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Website: thehoustoncancerquack.com Patient stories: TheOtherBurzynskiPatientGroup.wordpress.com
FOR IMMEDIATE RELEASE 17 November 2015
On November 19th, the Texas Medical Board takes its case against Stanislaw Burzynski to the State Office of Administrative Hearings. The Board alleges that Stanislaw Burzynski, who operates a cancer clinic in Houston, in treating 7 cancer patients (6 of whom are now dead): 1) violated the standard of care, 2) failed to demonstrate an adequate medical rationale for evaluation, diagnosis and treatment, and 3) violated standards of adequate documentation. The TMB also alleges that Burzynski’s practices of medicine: 1) constituted inadequate discussion of treatment alternatives; 2) constituted improper charges for care, drugs, medical supplies and other services 3) constituted inadequate informed consent; 4) aided and abetted the unlicensed practice of medicine; 5) constituted inadequate direction, supervision and control of medical care personnel; 6) constituted improper delegation of medical tasks; 7) constituted inadequate disclosure of ownership interest in a facility to which a patient is referred; and 8) violated the ethical and professional responsibilities of clinical investigators.
In the past, patients loyal to Dr. Burzynski have rallied the press to their cause, and they often believe that they will die if Burzynski loses his license. They often genuinely believe that Burzynski has cured them of their cancer using either his proprietary and experimentally unproven “antineoplastons” or his “personalized gene-targeted therapy,” an untested chemotherapy cocktail + sodium phenylbutyrate (a prodrug for antineoplastons), which Burzynski also manufactures. While these patients’ desperation is real and make compelling interviews, one must always approach personal anecdotes with skepticism, as 1) no anecdote is adequate to prove a medical claim and 2) no amount of bad evidence is equal to a single piece of good evidence–in the case of experimental treatments, large, controlled, and replicated clinical trials.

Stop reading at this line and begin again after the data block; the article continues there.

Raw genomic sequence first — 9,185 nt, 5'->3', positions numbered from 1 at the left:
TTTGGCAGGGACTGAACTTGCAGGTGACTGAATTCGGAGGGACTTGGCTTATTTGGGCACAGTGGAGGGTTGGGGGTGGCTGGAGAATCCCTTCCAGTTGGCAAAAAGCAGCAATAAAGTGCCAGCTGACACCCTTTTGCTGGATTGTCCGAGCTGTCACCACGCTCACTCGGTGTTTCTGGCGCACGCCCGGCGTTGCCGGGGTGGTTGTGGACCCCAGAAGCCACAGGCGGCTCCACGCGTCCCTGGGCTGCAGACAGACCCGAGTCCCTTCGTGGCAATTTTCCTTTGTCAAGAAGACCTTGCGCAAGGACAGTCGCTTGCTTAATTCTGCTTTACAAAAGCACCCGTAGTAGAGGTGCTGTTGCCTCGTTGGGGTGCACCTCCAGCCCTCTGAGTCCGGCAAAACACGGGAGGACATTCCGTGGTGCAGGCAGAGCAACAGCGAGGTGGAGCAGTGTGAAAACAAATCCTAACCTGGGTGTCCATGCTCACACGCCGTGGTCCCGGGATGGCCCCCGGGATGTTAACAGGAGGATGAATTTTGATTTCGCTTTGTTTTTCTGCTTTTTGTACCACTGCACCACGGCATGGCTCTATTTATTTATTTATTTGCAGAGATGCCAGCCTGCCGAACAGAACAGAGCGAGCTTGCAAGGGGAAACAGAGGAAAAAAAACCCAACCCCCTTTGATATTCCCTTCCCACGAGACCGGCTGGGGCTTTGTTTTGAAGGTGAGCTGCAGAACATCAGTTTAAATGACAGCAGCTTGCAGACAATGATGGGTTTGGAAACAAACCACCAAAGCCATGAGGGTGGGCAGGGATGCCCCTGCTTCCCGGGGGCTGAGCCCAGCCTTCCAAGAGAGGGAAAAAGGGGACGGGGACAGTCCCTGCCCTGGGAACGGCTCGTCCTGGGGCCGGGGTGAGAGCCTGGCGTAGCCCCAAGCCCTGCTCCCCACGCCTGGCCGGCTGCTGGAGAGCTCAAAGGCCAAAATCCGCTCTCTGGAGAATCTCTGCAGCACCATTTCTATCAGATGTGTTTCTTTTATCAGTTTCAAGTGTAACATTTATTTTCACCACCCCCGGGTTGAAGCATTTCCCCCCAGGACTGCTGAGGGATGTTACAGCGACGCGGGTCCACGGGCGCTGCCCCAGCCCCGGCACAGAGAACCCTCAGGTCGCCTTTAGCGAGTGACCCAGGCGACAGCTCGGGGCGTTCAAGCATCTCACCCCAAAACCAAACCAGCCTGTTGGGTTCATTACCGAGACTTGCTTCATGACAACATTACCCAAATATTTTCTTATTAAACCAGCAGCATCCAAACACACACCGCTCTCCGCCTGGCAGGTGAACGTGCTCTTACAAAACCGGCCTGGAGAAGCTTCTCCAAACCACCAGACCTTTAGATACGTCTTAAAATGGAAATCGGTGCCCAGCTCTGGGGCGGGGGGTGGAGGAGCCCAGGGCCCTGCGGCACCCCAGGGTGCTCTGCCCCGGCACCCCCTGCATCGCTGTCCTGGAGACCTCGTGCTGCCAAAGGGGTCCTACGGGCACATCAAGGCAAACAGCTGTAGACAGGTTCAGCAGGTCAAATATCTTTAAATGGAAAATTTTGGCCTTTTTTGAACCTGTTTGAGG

The fact remains that there are instances of spontaneous remissions in the medical literature for all of the “untreatable” cancers Burzynski’s patients claim he can treat. Burzynski has never shown that his patient response rates are higher than the spontaneous remission rate, or even better than current best practices, in controlled clinical trials. Burzynski has opened over 60 trials since the late 1990s and has published no reputable results (http://bit.ly/60Trials). When the media focuses solely on the few dozen patients who have gone to Burzynski and happen to have survived, they miss the rest of the 8,000 patients Burzynski claims to have treated who are not at the hearing supporting him. Those patients deserve to be remembered too, and their silence is deafening.
For authoritative background on the Burzynski case and the controversy surrounding it, the Skeptics for the Protection of Cancer Patients recommend USA Today reporter Liz Szabo’s thorough investigation (http://bit.ly/USATodaySzabo). For expert commentary on clinical trial design, breast cancer surgeon, translational medicine researcher, and editor of the Science Based Medicine blog David Gorski, M.D., Ph.D., may be reached for comment at SBMEditor@icloud.com.
The Skeptics for the Protection of Cancer Patients is a group of cancer survivors, families, and community members devoted to advancing ethical, promising, and transparent cancer research.
Thanks for staying on top of this. I’m anxious to hear how things turn out. I can’t get over the fact that he’s still in business after all these years.